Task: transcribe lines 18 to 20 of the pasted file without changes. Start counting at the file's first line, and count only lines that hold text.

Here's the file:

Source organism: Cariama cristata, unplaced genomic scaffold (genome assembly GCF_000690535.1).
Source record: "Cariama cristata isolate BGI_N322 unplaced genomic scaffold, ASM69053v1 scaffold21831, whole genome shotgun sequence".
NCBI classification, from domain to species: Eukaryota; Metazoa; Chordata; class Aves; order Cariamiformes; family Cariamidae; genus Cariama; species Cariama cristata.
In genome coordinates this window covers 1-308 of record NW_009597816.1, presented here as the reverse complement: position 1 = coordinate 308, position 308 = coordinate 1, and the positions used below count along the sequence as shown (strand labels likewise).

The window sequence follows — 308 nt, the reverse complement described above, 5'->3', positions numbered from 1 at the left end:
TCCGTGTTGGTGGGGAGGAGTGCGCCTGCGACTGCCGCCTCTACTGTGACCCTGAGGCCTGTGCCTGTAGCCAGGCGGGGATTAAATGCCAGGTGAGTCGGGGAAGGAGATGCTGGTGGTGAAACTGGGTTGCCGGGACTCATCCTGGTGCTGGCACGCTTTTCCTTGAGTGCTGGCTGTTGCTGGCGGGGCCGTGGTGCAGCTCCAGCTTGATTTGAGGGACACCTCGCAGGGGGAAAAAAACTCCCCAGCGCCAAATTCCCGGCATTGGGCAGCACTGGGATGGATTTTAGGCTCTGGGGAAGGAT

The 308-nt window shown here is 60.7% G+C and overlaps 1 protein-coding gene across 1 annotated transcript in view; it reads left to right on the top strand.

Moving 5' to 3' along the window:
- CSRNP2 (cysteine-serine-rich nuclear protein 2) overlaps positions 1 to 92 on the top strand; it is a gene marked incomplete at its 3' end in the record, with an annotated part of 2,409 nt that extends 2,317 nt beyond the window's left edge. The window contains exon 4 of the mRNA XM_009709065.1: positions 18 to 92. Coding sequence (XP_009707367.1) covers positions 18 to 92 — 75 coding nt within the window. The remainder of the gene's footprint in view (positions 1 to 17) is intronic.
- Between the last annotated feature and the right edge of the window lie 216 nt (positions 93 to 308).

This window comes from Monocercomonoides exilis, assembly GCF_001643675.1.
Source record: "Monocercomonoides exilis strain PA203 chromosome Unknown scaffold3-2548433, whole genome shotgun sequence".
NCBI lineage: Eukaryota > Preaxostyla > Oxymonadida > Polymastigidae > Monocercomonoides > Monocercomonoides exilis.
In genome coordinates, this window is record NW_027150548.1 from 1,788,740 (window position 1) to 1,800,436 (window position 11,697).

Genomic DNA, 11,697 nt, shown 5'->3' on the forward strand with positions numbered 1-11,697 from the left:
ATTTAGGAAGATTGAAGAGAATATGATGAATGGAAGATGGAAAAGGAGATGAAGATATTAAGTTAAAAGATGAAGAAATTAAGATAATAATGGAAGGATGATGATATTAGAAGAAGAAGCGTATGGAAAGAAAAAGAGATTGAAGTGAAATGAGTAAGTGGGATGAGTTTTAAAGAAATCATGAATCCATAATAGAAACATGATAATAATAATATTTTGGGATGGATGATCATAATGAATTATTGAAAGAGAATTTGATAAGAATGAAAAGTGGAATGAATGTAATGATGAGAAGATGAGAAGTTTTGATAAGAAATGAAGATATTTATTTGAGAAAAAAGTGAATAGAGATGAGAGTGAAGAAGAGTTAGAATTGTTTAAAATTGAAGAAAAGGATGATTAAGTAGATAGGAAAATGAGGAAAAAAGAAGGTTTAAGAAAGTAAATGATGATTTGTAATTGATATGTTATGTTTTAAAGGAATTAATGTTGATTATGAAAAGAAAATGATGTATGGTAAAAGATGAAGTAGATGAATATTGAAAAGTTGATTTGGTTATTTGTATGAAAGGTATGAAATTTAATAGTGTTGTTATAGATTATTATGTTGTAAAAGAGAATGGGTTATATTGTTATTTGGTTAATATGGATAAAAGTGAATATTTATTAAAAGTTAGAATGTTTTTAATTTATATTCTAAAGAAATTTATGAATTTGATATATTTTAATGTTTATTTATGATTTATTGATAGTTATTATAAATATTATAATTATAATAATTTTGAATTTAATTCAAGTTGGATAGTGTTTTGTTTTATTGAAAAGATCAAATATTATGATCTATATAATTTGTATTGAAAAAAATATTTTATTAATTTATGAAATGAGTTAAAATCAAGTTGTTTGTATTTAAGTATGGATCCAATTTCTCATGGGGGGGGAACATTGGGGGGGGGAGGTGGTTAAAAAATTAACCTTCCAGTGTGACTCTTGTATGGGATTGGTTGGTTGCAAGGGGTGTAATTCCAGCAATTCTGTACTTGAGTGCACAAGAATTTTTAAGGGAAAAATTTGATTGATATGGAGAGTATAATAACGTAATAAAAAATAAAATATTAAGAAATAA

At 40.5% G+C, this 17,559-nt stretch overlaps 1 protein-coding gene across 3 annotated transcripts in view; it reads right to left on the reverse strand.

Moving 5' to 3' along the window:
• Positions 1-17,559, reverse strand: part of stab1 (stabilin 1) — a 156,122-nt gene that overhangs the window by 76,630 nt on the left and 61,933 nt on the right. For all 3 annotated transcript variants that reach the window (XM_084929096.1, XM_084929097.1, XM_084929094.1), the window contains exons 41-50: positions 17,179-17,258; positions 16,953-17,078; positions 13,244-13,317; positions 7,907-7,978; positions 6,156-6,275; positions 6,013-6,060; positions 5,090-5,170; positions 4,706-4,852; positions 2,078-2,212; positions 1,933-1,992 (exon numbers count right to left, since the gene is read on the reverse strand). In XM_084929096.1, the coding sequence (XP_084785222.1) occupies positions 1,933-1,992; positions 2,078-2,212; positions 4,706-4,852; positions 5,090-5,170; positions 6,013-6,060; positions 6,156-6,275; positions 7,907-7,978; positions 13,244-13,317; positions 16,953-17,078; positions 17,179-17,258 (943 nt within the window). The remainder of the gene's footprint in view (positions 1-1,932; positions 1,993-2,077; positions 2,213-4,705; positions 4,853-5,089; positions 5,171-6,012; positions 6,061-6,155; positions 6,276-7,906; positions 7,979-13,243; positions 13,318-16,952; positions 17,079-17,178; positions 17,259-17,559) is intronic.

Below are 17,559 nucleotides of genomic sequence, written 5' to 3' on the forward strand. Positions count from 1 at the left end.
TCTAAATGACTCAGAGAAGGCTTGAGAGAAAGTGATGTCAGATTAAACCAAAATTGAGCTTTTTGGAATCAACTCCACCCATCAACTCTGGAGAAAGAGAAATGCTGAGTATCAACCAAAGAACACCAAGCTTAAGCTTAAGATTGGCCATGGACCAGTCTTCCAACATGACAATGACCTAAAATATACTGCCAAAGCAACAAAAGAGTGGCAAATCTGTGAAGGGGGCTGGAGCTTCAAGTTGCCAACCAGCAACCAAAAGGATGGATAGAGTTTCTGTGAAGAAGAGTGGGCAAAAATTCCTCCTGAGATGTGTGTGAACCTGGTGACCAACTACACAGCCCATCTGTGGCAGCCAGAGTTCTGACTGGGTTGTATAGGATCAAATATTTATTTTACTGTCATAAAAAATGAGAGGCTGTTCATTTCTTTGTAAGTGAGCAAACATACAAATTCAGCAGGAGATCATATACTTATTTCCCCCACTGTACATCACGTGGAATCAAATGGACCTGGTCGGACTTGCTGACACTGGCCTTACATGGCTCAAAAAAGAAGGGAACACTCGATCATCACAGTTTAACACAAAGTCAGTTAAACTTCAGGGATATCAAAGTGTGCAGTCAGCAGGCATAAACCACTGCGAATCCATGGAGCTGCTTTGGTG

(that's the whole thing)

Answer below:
Moving 5' to 3' along the window:
• Positions 1-17,559, reverse strand: part of stab1 (stabilin 1) — a 156,122-nt gene that overhangs the window by 76,630 nt on the left and 61,933 nt on the right. For all 3 annotated transcript variants that reach the window (XM_084929096.1, XM_084929097.1, XM_084929094.1), the window contains exons 41-50: positions 17,179-17,258; positions 16,953-17,078; positions 13,244-13,317; positions 7,907-7,978; positions 6,156-6,275; positions 6,013-6,060; positions 5,090-5,170; positions 4,706-4,852; positions 2,078-2,212; positions 1,933-1,992 (exon numbers count right to left, since the gene is read on the reverse strand). In XM_084929096.1, the coding sequence (XP_084785222.1) occupies positions 1,933-1,992; positions 2,078-2,212; positions 4,706-4,852; positions 5,090-5,170; positions 6,013-6,060; positions 6,156-6,275; positions 7,907-7,978; positions 13,244-13,317; positions 16,953-17,078; positions 17,179-17,258 (943 nt within the window). The remainder of the gene's footprint in view (positions 1-1,932; positions 1,993-2,077; positions 2,213-4,705; positions 4,853-5,089; positions 5,171-6,012; positions 6,061-6,155; positions 6,276-7,906; positions 7,979-13,243; positions 13,318-16,952; positions 17,079-17,178; positions 17,259-17,559) is intronic.

Below are 17,559 nucleotides of genomic sequence, written 5' to 3' on the forward strand. Positions count from 1 at the left end.